Megapixels And Printing Large Photos | 20×30 Prints With 12 Megapixels? | Real World Test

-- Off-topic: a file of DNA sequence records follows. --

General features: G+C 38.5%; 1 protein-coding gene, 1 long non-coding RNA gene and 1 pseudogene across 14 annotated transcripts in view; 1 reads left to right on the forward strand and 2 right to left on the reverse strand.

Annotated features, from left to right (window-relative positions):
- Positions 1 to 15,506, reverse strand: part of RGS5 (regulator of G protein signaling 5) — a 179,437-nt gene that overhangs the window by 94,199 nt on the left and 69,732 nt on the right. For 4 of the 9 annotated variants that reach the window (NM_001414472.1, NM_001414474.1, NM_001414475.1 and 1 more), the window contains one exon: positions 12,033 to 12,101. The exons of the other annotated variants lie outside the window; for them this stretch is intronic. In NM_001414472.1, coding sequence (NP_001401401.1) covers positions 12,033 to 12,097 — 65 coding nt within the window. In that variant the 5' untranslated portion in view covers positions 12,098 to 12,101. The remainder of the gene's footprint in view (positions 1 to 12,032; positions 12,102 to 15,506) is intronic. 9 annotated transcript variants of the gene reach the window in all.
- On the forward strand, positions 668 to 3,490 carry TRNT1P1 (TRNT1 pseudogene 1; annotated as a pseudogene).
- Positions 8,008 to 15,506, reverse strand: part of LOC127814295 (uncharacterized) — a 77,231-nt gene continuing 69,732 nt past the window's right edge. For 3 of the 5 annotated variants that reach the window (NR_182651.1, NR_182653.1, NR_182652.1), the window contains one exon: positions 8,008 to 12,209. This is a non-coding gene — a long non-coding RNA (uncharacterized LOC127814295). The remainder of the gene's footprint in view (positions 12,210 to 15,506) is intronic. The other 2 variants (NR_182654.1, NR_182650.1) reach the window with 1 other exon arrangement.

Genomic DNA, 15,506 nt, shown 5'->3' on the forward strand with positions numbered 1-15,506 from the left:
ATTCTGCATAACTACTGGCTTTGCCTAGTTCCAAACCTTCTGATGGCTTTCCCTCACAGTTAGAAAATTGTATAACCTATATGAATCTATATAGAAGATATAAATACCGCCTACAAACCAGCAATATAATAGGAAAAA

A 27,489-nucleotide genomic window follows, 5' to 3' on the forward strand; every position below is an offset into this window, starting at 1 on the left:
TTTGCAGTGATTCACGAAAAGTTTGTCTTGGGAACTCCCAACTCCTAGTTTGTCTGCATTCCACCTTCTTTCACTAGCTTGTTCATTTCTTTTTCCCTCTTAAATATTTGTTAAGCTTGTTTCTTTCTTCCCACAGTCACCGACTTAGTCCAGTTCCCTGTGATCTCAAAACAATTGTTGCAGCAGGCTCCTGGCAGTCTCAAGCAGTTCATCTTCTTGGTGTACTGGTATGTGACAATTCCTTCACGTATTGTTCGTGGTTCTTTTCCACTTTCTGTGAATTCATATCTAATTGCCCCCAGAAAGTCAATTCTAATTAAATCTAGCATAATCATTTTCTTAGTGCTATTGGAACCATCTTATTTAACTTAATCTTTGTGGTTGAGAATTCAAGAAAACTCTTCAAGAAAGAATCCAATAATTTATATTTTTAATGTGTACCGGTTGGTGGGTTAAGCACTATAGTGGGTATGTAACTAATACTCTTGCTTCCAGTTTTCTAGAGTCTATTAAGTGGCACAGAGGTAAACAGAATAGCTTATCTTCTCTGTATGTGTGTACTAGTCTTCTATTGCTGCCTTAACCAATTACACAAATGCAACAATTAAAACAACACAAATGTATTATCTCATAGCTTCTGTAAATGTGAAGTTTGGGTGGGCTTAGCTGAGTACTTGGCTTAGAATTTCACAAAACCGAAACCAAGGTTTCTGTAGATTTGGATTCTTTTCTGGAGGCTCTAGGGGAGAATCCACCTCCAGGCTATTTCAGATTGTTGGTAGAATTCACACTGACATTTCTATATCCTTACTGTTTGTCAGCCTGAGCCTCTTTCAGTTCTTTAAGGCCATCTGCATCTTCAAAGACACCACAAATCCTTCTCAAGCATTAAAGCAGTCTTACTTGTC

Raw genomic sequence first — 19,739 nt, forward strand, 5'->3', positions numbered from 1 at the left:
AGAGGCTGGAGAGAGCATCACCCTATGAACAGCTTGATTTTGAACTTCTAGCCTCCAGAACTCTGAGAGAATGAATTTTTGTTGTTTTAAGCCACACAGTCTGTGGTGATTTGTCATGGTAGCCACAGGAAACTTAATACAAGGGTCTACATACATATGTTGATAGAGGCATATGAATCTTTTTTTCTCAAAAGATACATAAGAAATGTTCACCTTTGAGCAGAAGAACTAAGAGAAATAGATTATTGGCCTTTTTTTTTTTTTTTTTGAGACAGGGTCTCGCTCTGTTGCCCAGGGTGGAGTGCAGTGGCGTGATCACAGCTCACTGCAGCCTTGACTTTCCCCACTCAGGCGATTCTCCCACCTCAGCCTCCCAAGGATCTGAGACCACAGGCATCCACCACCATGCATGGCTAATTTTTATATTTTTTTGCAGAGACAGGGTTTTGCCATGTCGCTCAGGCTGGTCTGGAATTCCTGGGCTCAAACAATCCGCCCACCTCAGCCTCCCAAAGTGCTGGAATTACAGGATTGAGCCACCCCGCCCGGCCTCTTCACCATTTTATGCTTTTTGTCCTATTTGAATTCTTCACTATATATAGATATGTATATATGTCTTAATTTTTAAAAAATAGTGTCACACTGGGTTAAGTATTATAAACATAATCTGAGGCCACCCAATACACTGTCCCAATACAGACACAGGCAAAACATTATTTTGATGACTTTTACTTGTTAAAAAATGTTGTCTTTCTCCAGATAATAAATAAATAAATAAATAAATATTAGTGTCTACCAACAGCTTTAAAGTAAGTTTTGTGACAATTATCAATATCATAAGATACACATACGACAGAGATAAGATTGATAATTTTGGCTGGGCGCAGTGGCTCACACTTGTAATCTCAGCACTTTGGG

Megapixels And Printing Large Photos | 20x30 Prints With 12 Megapixels? | Real World Test